As an example, DiGeorge Syndrome is caused by a small deletion of a small portion of chromosome 22 and infants born with DiGeorge Syndrome are born without a thymus and they usually die during infancy.

Other applications include manipulating the immune system to accept transplanted tissues such as implanted stem cells or organs from donors that are not a match to the recipient.

Anderson said, “The thymus is an environment in which T cells mature and where they also are instructed on the difference between self and nonself.” Some T cells are prepared by the thymus to attack foreign invaders and that includes transplanted tissue. Other T cells that would potentially attack our own tissues are eliminated by the thymus.

Laboratory-induced thymus tissue could be used to retrain the immune system in autoimmune diseases so that the T cells responsible for the autoimmune response eventually ignore the native tissues they are attacking.

Hebrok warns that he and his team have not perfectly replicated a thymus. Only about 15% of the cells are successfully directed to become thymus tissue with the protocols used in this study. Nevertheless, Anderson asserted, “We now have developed a tool that allows us to modulate the immune system in a manner that we never had before.”

The Surprising Ability of Blood Stem Cells to Respond to Emergencies

A research team from Marseille, France has revealed an unexpected role for hematopoietic stem cells (the cells that make blood cells): not only do these cells continuously renew our blood cells, but in emergencies these cells can make white blood cells on demand. that help the body deal with inflammation and infection. This stem cell-based activity could be utilized to protect against infection in patients who are undergoing a bone marrow transplant.

The research team that discovered this previously unknown property of hematopoietic stem cells were from INSERM, CNRS and MDC led by Michael Sieweke of the Centre d’Immunologie de Marseille Luminy and the Max Delbruck Centre for Molecular Medicine, Berlin-Buch.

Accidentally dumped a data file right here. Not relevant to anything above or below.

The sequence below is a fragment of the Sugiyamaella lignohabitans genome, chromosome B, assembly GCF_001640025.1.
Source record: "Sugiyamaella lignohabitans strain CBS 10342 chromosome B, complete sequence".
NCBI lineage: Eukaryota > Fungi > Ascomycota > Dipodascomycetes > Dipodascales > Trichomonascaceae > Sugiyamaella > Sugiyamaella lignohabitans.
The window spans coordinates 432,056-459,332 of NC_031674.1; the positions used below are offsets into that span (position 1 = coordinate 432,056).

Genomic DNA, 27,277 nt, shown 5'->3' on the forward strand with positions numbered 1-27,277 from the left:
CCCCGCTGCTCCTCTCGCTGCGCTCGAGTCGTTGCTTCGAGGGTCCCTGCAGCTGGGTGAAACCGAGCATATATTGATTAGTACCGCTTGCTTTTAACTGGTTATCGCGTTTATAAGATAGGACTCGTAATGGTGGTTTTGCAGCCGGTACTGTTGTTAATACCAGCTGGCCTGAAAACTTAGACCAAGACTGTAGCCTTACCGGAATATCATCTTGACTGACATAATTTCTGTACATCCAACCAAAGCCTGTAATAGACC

Cells in our blood feed, clean, and defend our tissues, but their lifespan is limited. The life expectancy of a red blood cell rarely exceeds three months, our platelets die after ten days and the vast majority of our white blood cells survive only a few days.

Therefore, our bodies must produce replacements for these dying cells in a timely manner and in the right quantities and proportions. Blood cells replacement is the domain of the hematopoietic stem cells, which are nested in the bone marrow; that soft tissue inside long bones of the chest, spine, pelvis, upper leg and shoulder. Bone marrow produces and releases billions of new cells into out blood every day. To do this, hematopoietic stem cells must not only divide but their progeny must also differentiate into specialized cells, such as white blood cells, red blood cells, platelets, and so on.

For several years, researchers have been interested in how the process of differentiation and specialization is triggered in stem cell progeny. Sieweke and his colleagues discovered in previous work that hematopoietic stem cell progeny are not preprogrammed to assume a particular cell fate, but respond to environmental cues that direct them to become one cell type or another.

Nevertheless, it is still unclear how stem cells respond during emergencies? How are hematopoietic stem cells able to meet the demand for white blood cells during an infection? Recently, the answer was considered clear: the stem cells neither sensed nor responded to the signals sent to induce their progeny to differentiate into particular cell types. They merely proliferated and their progeny responded to the available signals and differentiated into the necessary cell fates. However, Sieweke’s research team has found that rather than being insensitive to these inductive signals meant for their progeny, hematopoietic stem cells perceive these environmental signals and, in response to them, manufacture the cells that are most appropriate for the danger faced by the individual.

Dr. Sandrine Sarrazin, INSERM researcher and co-author of the publication, said, “We have discovered that a biological molecule produced in large quantities by the body during infection or inflammation directly shows stem cells the path to take.”

Sieweke added, “Now that we have identified this signal, it may be possible in the future to accelerate the production of these cells in patients facing the risk of acute infection.” He continued: “This is the case for 50,000 patients worldwide each year who are totally defenseless against infections just after bone marrow transplantation. Thanks to M-CSF [monocyte-colony stimulating factor], it may be possible to stimulate the production of useful cells while avoiding to produce those that can inadvertently attack the body of these patients. They could therefore protect against infections while their immune system is being reconstituted.”

To reach their conclusions the team had to measure the change of state in each cell. This was a terrifically difficult challenge since the stem cells in question are very rare in the bone marrow: only one cell in 10,000 in the bone marrow of a mouse. Furthermore, the hematopoietic stem cells are, by appearance, indistinguishable from their progeny, the hematopoietic progenitor cells. Therefore, this experiment was tedious and difficult, but it proved that M-CSF could instruct single hematopoietic stem cells to differentiate into the monocyte lineage.

The clinical use of M-CSF will hopefully follow in the near future, but for now, this is certainly an exciting finding that may lead to clinical trials and applications in the future.